Compulsive Use—Evidence of Physical Dependence
Physical dependency upon prescription drugs is also evidenced by compulsive behavior. Such behaviors often have very strong psychological components as well, but they are typically triggered by a physical need for the drug. For example: Taking the drug in larger amounts and for longer periods of time than intended: Wanting to cut down or stop, but not being able to continue to use despite persistent or recurring negative consequences
Recovering from Physical Dependence Upon Prescription Drugs
The body’s extreme reaction when first abstaining from these drugs is evidence of their powerful and pervasive effects. Withdrawal is the essential first step in recovery from an addiction to them. While the body is well equipped with systems for detoxification, they must work overtime to tackle the burden of prescription drug withdrawal and may be compromised after prolonged drug use. Consequently, a holistic addiction recovery plan best strengthens the body’s ability to successfully withdraw and detox. Simultaneous and intensive psychological support is also important to mobilize the hope and momentum needed to complete the process.
The withdrawal and detox process is best facilitated by such clinical interventions as non-addictive medication to reduce distress when needed, nutritional support through specific foods and food supplements, adequate hydration, exercise, and rest. At the Sanctuary at Sedona, we have an intensive program of therapeutic support throughout the day every day to help the body recuperate while psychological needs are met at the same time.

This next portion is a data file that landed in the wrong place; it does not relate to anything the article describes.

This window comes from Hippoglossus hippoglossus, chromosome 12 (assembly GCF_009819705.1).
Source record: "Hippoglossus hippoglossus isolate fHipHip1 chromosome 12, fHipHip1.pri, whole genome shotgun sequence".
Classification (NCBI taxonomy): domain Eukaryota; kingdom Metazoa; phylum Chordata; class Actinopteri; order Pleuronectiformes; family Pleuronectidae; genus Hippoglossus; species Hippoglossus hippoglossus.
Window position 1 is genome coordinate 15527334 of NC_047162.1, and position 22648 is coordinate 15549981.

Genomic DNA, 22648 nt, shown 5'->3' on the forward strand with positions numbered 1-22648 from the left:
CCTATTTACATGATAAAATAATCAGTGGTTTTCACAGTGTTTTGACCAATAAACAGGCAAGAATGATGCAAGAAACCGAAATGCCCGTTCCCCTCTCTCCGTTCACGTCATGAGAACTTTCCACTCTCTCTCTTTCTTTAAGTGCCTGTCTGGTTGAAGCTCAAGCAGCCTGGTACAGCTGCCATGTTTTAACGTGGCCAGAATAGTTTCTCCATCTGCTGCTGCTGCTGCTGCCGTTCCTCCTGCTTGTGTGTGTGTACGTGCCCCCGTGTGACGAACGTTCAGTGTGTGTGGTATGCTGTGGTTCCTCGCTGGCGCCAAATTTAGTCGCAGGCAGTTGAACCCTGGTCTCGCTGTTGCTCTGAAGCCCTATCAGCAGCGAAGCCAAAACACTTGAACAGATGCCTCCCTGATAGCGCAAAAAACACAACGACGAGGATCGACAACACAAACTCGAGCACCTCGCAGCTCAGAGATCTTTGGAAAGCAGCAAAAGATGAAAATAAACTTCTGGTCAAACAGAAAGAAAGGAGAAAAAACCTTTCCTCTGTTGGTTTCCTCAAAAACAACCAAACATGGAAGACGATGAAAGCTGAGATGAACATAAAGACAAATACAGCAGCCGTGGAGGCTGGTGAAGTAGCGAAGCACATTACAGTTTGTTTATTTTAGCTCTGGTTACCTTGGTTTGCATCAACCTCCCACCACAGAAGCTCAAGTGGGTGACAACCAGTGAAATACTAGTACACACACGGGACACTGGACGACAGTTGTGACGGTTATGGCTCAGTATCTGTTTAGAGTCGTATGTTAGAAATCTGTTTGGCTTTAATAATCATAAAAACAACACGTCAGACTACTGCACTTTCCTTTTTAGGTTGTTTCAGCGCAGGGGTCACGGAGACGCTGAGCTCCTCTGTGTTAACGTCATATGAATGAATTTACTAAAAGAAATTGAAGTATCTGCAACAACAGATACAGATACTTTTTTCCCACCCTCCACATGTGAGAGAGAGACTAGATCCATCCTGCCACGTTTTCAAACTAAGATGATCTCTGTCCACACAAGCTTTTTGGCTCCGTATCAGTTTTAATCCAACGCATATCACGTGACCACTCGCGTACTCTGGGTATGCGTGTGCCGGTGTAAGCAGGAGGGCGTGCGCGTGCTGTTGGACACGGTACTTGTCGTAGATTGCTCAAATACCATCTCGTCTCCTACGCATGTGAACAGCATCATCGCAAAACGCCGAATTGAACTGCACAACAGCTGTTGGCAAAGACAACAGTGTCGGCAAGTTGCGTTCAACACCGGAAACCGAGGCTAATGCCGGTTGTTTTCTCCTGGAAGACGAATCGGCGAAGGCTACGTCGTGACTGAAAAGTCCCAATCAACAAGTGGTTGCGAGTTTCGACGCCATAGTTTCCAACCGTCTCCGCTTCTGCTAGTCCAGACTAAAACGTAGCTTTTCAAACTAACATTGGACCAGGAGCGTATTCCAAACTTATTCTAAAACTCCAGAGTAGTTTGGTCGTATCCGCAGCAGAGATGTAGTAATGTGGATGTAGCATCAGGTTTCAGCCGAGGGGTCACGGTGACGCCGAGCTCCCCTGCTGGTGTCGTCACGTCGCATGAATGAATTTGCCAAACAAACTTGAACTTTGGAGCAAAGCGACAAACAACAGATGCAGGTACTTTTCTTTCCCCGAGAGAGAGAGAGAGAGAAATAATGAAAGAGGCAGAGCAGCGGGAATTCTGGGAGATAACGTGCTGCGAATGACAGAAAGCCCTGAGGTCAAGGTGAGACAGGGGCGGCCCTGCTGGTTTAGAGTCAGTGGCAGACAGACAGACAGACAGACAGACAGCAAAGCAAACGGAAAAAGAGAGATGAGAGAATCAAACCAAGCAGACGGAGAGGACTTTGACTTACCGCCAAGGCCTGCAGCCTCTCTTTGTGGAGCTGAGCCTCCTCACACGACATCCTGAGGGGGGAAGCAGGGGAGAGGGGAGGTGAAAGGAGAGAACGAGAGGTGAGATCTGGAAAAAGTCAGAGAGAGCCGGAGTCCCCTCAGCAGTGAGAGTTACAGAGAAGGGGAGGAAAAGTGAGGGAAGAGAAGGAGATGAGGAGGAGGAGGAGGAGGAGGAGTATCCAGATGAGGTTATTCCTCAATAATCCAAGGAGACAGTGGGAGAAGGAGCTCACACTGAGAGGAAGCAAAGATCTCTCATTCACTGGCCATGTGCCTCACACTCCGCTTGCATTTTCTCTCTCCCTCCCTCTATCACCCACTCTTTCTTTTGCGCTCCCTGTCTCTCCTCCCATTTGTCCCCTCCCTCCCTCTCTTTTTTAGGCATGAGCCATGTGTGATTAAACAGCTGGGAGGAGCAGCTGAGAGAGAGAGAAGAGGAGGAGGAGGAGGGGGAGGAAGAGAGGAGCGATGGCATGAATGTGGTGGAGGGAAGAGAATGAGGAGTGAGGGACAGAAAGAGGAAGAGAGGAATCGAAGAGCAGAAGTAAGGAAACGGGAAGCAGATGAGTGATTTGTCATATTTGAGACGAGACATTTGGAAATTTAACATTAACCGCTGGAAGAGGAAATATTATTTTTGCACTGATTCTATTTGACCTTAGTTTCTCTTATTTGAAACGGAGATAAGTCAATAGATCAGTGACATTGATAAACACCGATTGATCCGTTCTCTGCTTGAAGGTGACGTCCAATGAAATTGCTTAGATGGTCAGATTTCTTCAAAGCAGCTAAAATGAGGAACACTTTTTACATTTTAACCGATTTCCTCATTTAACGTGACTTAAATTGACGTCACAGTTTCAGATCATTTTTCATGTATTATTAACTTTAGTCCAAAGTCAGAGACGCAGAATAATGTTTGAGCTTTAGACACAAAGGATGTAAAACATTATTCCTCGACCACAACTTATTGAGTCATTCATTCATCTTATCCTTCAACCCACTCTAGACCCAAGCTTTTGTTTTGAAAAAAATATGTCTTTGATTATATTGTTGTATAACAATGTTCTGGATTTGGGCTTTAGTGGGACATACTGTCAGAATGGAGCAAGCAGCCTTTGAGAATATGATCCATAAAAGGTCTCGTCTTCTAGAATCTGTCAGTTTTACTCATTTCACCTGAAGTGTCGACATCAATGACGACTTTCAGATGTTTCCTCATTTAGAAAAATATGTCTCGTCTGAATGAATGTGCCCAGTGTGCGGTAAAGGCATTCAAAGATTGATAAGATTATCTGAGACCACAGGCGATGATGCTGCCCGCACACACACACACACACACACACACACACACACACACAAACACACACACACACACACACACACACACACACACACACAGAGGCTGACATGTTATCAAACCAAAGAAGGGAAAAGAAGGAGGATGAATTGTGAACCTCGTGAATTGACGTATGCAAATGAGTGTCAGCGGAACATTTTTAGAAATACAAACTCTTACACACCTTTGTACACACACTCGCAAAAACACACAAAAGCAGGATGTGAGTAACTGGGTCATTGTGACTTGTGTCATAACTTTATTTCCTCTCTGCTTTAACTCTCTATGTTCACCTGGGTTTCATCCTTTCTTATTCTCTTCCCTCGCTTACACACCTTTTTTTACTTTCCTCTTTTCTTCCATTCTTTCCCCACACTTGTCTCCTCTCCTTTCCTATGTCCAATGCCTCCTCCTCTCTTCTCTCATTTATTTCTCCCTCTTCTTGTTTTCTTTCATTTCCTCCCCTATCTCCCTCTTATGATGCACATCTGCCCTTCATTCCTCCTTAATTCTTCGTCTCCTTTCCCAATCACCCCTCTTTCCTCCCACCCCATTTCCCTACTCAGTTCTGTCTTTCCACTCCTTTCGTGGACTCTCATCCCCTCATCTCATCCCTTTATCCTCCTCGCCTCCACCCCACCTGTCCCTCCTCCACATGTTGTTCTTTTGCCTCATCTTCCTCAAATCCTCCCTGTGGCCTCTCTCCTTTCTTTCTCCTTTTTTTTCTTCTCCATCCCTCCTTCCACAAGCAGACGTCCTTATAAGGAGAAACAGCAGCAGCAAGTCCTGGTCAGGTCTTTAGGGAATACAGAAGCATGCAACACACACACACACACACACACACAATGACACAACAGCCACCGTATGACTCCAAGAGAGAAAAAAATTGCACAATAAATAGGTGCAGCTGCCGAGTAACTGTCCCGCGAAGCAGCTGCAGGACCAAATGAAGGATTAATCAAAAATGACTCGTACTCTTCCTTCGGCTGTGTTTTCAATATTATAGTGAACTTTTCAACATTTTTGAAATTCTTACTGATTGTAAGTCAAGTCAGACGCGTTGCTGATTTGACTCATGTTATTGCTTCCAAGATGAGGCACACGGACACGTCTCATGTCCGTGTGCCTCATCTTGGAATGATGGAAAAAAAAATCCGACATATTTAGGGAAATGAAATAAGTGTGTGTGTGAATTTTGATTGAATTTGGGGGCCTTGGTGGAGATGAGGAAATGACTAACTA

If you would like more information, about The Empowerment Process of Holistic Addiction Recovery or any of our holistic non 12 step addiction recovery programs you can contact us by phone at (877) 710-3385, or by email at firstname.lastname@example.org
He is the Founder, Administrator, Counselor at the Sanctuary at Sedona. He has a BA in Political Science and is currently Senior teaching staff at Four Winds Society, an international school of energy medicine. His credentials also include being an Ordained Minister; a Certified Shamanic Breathwork® Facilitator; a Founding Member Society for Shamanic Practitioners; a Member of Association for Comprehensive Energy Psychology; a Member of the National Institute for Holistic Addiction Studies. email@example.com
He is the Founder, Administrator, Counselor at the Sanctuary at Sedona.
He has a BA in Political Science and is currently Senior teaching staff at Four Winds Society, an international school of energy medicine. His credentials also include being an Ordained Minister; a Certified Shamanic Breathwork® Facilitator; a Founding Member Society for Shamanic Practitioners; a Member of Association for Comprehensive Energy Psychology; a Member of the National Institute for Holistic Addiction Studies. firstname.lastname@example.org